Yoga study finds mix of health benefits
December 1, 2008
Drill sergeants and yoga instructors
may seem like polar opposites. But a
group of veterans at the VA San Diego
Healthcare System is now dutifully
"following orders" from their yoga
teachers—and feeling less pain as a result.
According to a pilot study appearing in
the November Journal of Alternative and
Complementary Medicine, veterans with
chronic low-back pain who took part in at
least eight weekly yoga classes reported a
significant reduction in pain. They also
reported improvements in mood, energy
and quality of life. The more classes they
attended, the greater the gains.
The data were based on survey
feedback from 33 men and women,average age 55, who had back pain for at
least six months before starting yoga.
"The decreased pain, decreased
depression, and increased energy and
quality of life are all very important
findings," said lead author Erik G.
Groessl, PhD, a psychologist and healthservices
researcher with VA and the
University of California, San Diego. "Pain
is their main complaint, but depression is
also important in this population."
VA physician Sunita Baxi, MD, who
studied yoga therapy extensively in India,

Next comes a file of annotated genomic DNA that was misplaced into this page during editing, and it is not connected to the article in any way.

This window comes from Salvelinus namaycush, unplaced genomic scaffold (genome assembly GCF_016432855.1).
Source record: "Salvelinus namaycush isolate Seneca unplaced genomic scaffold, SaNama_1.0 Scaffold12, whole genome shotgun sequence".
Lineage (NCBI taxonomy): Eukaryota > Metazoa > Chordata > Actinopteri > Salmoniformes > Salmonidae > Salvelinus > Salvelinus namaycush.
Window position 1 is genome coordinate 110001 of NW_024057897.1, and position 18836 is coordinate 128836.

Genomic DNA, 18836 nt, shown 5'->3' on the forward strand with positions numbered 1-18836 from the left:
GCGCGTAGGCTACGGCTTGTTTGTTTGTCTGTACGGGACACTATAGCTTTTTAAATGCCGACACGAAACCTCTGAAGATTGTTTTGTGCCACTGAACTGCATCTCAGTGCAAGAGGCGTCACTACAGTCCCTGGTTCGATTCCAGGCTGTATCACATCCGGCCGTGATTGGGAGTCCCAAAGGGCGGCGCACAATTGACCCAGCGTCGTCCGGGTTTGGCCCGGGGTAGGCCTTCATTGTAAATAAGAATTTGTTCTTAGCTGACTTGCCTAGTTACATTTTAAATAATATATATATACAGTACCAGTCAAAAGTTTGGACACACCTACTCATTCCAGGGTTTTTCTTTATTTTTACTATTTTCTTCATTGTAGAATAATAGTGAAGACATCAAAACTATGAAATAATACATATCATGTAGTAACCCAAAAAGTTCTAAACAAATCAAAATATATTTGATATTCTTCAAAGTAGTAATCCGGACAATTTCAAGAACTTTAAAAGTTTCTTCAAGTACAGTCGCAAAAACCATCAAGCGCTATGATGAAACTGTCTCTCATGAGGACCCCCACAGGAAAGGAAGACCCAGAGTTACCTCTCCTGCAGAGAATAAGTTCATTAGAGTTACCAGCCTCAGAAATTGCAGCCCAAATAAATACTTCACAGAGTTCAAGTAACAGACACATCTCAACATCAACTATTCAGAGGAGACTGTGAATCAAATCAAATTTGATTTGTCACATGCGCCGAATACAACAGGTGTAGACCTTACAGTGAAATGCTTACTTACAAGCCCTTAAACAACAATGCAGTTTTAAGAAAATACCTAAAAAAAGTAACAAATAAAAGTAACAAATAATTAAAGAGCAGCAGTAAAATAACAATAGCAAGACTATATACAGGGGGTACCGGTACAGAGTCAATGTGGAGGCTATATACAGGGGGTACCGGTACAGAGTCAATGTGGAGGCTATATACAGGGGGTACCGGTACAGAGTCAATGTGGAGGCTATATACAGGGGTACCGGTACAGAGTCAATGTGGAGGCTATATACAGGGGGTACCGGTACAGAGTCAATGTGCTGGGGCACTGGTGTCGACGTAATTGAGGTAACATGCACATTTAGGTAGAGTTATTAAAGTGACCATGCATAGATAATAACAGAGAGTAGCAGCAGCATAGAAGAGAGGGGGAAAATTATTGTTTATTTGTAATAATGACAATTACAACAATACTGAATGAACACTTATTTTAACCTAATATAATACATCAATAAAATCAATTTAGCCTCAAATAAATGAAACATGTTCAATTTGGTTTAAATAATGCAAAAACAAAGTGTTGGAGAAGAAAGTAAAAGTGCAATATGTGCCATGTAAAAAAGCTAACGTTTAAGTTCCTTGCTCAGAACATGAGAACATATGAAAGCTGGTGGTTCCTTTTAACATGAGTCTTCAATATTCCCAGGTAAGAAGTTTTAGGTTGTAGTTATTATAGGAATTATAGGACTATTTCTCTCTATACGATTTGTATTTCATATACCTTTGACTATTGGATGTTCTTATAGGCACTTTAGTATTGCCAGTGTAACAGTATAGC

started the classes at the San Diego VA in
2003. Weekly classes have been ongoing
ever since, attracting a mix of veterans—
including many recent returnees from Iraq
A study at the Tampa VA found that
about 45 percent of returning veterans
enrolling at the facility had pain of some
kind. Of those veterans, some 40 percent
had low back pain.
- Yoga originally developed as part of
ancient Indian medicine and philosophy.
- In the U.S. today, it is practiced by an
estimated 16 million people.
Yoga classes take place in at least a
handful of other VA centers across the
nation. The Minneapolis VA, for example,
offers yoga—as well as the gentle Chinese
martial art tai chi—to recovering
The Dallas VA offers class as part of its women's wellness
program. Outside VA, Walter Reed Army
Medical Center has also been using yoga,
mainly to treat PTSD in combat troops.
Past research has found a wide range of
health benefits for yoga, including reduced
back pain. But these studies have typically
included mostly women. And they have not
focused on people with multiple health
problems. Baxi and Groessl's VA study
included mostly men and analyzed a variety
of outcomes covering physical and mental
health. The researchers hope their results
will help broaden yoga's appeal within VA,
especially as a therapy for veterans with
People are realizing the danger of longterm
use of narcotic pain medications and
want something with no side effects," says
The group now plans a larger, longer trial
of yoga that will measure outcomes such as
pain, disability, function, depression,
anxiety, energy, and overall quality of life.
This article originally appeared in the Nov/Dec 2008 issue of VA Research Currents.